Carrot Applesauce Cake


Carrot Applesauce Cake
2 cups unbleached flour(we have used spelt before with great results)

1/2 cup rolled oats

1 1/2tsp baking powder

1 1/2tsp baking soda

1 tbsp ground cinnamon

1/2 tsp group cloves

1/2 tsp ground nutmeg

1tsp salt

1 cup raisins, dried currants or sunflower seeds (optional)


4 eggs

3/4cup softened butter

1cup honey or maple syrup

1tsp pure vanilla extract

1 2/3cup unsweetened applesauce

3cups grated carrot


desiccated coconut or sesame seeds


1. Preheat oven to 175C.

2. Butter a bundt pan or a 22*33cm baking pan. Sprinkle the sesame seeds or coconut up the sides.

3. Seperate the egg whites from the egg yolks.  Whisk the whites until they form stiff peaks.

4. Mix the egg yolks, butter, honey, applesauce, and vanilla until combined.  Add the grated carrot.

5.  In another bowl sift the flour, add with all the other dry ingredients.

6.  Add wet to dry and stir until just incorporated.  Fold in the egg whites.  Pour batter into pan.

7.  Bake for 60-75 minutes, until a toothpick that is stuck into the centre comes out clean.

8.  When done, allow the cake to sit in the pan for at least 15 minutes.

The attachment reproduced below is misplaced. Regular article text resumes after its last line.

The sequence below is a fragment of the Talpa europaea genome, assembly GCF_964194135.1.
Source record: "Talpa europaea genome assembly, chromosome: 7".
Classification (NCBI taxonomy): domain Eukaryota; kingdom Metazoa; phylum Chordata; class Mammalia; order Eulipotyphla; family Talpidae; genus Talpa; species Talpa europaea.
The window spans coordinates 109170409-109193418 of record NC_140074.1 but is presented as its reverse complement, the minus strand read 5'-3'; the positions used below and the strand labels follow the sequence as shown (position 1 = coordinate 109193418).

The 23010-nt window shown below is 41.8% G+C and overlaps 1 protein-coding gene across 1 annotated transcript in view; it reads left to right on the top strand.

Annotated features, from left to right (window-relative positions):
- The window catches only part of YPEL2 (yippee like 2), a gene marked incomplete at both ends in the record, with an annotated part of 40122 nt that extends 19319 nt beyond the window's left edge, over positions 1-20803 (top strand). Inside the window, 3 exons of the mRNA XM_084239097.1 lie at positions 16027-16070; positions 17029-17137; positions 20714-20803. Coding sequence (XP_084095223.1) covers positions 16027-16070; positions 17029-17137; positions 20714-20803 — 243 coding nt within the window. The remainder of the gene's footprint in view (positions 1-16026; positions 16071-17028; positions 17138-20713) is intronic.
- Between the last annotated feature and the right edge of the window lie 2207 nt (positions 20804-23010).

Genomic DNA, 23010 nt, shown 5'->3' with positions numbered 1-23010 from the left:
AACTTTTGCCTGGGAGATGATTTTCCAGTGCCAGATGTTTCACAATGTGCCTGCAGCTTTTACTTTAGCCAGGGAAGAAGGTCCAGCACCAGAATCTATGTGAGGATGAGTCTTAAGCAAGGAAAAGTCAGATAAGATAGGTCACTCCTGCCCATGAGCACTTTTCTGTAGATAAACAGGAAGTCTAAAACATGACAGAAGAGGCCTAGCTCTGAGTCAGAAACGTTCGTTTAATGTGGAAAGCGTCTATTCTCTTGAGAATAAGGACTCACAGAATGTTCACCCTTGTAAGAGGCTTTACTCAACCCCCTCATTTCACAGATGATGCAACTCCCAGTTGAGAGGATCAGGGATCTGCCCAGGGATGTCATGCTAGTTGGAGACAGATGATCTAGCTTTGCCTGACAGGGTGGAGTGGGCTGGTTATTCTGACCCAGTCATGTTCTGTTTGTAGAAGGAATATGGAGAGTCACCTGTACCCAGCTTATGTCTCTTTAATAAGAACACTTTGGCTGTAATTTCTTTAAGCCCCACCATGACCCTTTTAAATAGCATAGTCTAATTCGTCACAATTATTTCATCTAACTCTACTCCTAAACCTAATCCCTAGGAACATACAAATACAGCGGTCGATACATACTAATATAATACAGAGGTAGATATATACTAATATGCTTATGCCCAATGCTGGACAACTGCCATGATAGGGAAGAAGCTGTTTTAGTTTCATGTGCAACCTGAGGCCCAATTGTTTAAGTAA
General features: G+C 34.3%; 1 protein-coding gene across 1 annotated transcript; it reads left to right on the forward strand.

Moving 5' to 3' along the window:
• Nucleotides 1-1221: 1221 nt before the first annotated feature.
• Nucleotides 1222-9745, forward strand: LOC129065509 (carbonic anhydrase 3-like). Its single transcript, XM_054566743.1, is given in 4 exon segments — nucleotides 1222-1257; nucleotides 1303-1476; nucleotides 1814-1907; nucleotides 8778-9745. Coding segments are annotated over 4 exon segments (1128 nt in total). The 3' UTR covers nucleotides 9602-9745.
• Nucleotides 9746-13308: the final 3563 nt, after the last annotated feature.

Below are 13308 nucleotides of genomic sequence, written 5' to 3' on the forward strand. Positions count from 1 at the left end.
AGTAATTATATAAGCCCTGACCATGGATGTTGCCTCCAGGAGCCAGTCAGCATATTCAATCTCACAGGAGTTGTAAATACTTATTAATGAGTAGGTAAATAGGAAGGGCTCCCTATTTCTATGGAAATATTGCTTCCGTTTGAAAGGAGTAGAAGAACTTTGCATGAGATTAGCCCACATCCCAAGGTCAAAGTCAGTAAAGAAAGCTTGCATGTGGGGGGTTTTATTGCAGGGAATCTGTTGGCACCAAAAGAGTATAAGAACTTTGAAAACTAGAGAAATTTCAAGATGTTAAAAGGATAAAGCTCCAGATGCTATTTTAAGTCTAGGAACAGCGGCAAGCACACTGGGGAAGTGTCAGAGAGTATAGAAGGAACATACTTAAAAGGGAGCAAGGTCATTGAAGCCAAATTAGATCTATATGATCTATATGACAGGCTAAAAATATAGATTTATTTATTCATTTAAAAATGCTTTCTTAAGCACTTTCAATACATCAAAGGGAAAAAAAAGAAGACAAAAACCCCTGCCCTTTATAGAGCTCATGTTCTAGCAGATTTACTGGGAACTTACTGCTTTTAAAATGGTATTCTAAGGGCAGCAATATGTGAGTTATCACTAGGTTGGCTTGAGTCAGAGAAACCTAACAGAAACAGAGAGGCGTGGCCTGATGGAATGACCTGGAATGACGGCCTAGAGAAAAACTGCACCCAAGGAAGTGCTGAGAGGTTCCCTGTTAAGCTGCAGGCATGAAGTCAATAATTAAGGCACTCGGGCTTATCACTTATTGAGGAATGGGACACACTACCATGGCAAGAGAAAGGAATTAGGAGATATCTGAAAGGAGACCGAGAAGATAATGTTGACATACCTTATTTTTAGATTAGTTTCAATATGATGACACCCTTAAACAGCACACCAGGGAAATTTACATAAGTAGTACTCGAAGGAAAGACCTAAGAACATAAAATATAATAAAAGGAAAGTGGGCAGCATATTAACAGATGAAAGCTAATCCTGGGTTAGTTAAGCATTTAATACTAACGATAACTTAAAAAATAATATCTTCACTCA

You can frost with a cream cheese, orange juice, vanilla and orange zest frosting, serve with coconut yogurt or whip cream or just eat it as is!

Mee Goring

3 cloves garlic, peeled, chopped and fried in 3 tbsp vegetable oil
1 bok choy, trimmed and cut into bite-sized pieces
1 red onions, halved and sliced thinly
1 red capsicum cut into strips
2 carrots sliced in half and then chopped
2 tomatoes, roughly chopped
1kg fresh thick yellow egg (Hokkien) noodles or 4 cakes of instant noodles
2 tbsp soy sauce
2 tbsp oyster sauce
3 tbsp kecap manis
1 tbsp tomato sauce
1 tsp curry powder
3 eggs
Cucumber and tomato slices, to serve
Lemon or lime wedges, to serve
Sliced bird’s-eye chillies in soy sauce, to serve

1. Heat a wok over very high heat and add the oil, garlic and onions. Toss until onions have started to soften.
2.  Add the capsicum and carrots and continue to stir until onions begin to brown.
3.  While this is cooking, cook your noodles according to the package.
4.  Add tomatoes and crack the eggs into the middle, whisking with a fork to keep them from sticking and also blend the yolks with the whites. (You can leave the egg out at this stage and just top the noodles with a fried egg.)
5. Add a little more oil if necessary and add the bok choy and noodles, soy sauce, oyster sauce, kecap manis, tomato sauce and curry powder, tossing in the wok for about 3 minutes until the noodles are coated and the bok choy is softened.

Cold Noodle Salad

1 packet vermicelli rice noodles
one small red onion
2 carrots
2 stalks celery
1/2 capsicum
1 cucumber
handful of beans
½ cup peanuts, chopped
1/4 cup sesame seeds, toasted
spring onions, chopped into 3cm pieces, to top
½ cup chopped fresh herbs like coriander, thai basil and basil
1 tbsp fish sauce
2 tbsp brown sugar or honey
2 tbsp apple cider vinegar
juice from 1 lime